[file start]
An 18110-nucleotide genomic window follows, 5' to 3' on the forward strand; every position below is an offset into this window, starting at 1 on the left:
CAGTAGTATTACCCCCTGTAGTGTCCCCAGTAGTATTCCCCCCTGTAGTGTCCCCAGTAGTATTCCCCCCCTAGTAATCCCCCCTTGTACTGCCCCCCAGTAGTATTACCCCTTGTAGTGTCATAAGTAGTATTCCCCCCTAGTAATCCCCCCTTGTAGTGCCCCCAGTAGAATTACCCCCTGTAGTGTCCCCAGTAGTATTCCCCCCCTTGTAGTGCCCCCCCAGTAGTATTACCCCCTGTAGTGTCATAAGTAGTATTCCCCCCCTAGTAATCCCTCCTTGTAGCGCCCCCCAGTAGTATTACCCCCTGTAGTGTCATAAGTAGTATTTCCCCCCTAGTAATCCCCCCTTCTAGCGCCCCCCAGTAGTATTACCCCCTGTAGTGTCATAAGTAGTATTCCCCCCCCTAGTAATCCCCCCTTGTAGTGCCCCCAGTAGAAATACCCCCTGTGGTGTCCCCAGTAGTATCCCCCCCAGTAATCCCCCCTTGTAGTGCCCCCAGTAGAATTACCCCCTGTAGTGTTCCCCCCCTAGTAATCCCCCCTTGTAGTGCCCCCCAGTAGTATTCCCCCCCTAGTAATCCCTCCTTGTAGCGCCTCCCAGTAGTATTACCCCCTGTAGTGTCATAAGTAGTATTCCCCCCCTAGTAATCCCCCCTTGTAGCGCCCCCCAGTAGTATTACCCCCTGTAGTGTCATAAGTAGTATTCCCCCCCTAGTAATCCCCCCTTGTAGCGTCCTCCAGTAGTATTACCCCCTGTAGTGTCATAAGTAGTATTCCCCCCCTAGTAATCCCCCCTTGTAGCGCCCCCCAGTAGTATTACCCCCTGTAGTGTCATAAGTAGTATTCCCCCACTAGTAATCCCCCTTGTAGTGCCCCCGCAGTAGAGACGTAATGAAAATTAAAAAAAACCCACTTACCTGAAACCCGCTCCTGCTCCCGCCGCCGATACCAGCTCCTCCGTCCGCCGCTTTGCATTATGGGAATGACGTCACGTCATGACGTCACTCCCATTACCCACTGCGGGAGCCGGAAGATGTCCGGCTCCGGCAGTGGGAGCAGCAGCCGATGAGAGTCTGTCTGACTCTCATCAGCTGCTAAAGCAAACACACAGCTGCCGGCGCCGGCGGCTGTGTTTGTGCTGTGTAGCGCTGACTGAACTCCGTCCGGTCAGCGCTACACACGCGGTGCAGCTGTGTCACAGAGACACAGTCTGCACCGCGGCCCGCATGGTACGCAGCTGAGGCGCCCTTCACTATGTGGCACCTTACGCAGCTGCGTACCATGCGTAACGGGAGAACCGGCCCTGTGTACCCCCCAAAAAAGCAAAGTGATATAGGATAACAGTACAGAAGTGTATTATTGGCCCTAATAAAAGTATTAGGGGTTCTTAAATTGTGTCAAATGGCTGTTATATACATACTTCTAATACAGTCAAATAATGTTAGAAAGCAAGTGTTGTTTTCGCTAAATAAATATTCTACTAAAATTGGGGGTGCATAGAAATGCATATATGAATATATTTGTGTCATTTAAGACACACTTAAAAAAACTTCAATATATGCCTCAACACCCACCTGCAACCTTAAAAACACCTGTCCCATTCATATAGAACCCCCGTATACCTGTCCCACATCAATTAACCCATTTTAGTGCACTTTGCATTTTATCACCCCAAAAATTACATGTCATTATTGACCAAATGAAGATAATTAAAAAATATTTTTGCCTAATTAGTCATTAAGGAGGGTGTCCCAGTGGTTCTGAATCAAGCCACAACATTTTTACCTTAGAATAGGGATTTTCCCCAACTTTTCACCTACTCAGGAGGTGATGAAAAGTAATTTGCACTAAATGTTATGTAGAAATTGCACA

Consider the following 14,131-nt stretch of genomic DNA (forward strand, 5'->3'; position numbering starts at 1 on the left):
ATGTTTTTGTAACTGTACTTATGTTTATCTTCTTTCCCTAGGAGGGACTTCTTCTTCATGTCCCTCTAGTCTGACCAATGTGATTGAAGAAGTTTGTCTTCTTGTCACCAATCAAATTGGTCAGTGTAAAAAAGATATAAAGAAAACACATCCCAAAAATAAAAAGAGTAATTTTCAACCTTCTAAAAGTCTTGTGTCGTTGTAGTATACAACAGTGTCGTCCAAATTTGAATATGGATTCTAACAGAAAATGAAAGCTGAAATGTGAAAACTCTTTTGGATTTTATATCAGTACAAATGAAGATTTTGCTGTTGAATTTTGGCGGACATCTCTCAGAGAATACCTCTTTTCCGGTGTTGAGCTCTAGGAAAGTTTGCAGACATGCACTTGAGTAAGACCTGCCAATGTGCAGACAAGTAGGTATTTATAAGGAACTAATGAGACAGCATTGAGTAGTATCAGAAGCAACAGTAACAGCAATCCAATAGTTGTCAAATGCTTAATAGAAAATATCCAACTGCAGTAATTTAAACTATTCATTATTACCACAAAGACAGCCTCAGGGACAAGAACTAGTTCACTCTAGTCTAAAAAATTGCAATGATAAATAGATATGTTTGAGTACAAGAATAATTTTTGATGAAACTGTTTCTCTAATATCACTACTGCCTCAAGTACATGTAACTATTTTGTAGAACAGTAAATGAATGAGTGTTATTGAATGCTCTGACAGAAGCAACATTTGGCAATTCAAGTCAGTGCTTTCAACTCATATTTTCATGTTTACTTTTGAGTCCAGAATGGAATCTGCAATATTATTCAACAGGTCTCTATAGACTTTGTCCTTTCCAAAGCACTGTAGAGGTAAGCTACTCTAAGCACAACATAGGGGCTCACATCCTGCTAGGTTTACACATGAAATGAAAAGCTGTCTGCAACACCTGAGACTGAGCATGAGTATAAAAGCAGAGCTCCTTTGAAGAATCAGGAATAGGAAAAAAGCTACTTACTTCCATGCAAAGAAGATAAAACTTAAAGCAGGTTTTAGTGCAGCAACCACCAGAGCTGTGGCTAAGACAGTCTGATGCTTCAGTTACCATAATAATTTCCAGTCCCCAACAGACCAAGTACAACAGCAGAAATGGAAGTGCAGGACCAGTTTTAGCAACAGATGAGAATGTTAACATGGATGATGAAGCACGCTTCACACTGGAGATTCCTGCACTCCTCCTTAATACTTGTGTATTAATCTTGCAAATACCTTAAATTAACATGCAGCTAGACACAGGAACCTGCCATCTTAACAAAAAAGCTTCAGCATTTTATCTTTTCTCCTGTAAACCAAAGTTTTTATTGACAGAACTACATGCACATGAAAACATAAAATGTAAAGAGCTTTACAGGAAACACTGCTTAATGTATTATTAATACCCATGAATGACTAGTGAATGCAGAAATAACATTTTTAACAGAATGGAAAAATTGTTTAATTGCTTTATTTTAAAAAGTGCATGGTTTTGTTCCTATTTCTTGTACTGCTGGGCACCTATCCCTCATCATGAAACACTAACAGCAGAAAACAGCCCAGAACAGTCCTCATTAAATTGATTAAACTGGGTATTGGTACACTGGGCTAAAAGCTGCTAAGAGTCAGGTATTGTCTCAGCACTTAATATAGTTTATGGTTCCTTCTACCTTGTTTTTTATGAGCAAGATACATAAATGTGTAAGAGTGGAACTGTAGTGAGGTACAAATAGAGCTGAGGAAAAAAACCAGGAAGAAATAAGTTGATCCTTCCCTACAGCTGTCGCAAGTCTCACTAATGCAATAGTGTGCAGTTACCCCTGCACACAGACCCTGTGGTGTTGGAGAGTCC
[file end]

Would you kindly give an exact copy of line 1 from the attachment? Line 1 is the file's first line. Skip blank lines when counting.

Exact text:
An 18110-nucleotide genomic window follows, 5' to 3' on the forward strand; every position below is an offset into this window, starting at 1 on the left: